Pop review: Jarvis Cocker, Academy, Sheffield

Academy, Sheffield

The former Pulp frontman hasn't forgotten how to be a star. He runs on stage, pointing a cane towards the crowd, each accusing jab receiving cheers. "Who likes my beard?" he asks of his new facial augmentation. "And who thinks it makes me look like Peter Sutcliffe?" There is a chorus of approval. "Sick bastards!" In his 1970s BBC cotton suit, he looks like a deranged headmaster possessed by the spirit of Iggy Pop. As part of Rough Trade's 30th Anniversary celebrations, the singer later turns DJ (spinning Barry White to a clearing floor), but first plays lecturer, delivering typically Cockeresque monologues on everything from the lack of council-provided slides for children in his old hometown to the proliferation of Robins. "Robin Williams ... Robin Trower ..." "Robin bastards!" cries some wag. The headmaster is unflinching. He's more sheepish when he promises a free shot of lime to anyone who can identify the slides behind him: "I haven't cleared it with the venue."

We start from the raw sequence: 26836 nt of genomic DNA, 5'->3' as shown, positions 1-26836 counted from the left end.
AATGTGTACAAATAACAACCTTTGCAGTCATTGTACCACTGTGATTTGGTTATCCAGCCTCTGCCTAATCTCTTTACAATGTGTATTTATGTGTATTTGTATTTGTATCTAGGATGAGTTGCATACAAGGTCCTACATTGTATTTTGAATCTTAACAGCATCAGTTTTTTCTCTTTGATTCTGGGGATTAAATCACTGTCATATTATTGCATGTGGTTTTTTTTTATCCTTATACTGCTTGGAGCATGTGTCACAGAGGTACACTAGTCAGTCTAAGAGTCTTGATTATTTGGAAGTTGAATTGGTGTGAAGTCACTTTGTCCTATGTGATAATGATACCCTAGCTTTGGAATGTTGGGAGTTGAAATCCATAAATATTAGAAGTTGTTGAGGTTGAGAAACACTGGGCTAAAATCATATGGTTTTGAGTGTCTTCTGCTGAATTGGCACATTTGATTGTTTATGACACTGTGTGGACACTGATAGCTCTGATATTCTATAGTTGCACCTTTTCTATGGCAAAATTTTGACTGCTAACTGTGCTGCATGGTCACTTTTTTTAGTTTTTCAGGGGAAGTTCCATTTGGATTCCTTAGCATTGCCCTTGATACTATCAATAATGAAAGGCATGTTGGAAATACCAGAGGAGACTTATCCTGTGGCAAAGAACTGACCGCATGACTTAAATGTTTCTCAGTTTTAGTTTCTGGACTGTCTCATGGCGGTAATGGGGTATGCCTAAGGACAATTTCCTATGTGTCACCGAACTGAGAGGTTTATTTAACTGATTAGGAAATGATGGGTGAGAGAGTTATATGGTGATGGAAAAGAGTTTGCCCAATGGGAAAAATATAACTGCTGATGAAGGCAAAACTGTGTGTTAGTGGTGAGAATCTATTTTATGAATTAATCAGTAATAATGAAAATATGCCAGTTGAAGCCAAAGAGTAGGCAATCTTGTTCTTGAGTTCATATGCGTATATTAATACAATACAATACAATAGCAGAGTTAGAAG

Between songs he is brilliant; during them he's variable, delivering 90 minutes of new material and songs from 2006's in-at-37 album, Jarvis. Running the World articulates Cocker's hope that one day the planet will not be led by "cunts". The new, gloriously melodramatic Girls Like It Too originated from, of all places, advice given by John Peel's brother at his funeral and is Cocker's best tune in years. Bones features a classic Cocker lyric about glimpsing an attractive woman while admiring a skeleton in a museum. However, the audience clearly yearn for just one Common People or similar, which never arrives. A for effort, Cocker, but room for improvement.

Contributor

Dave Simpson

The GuardianTramp

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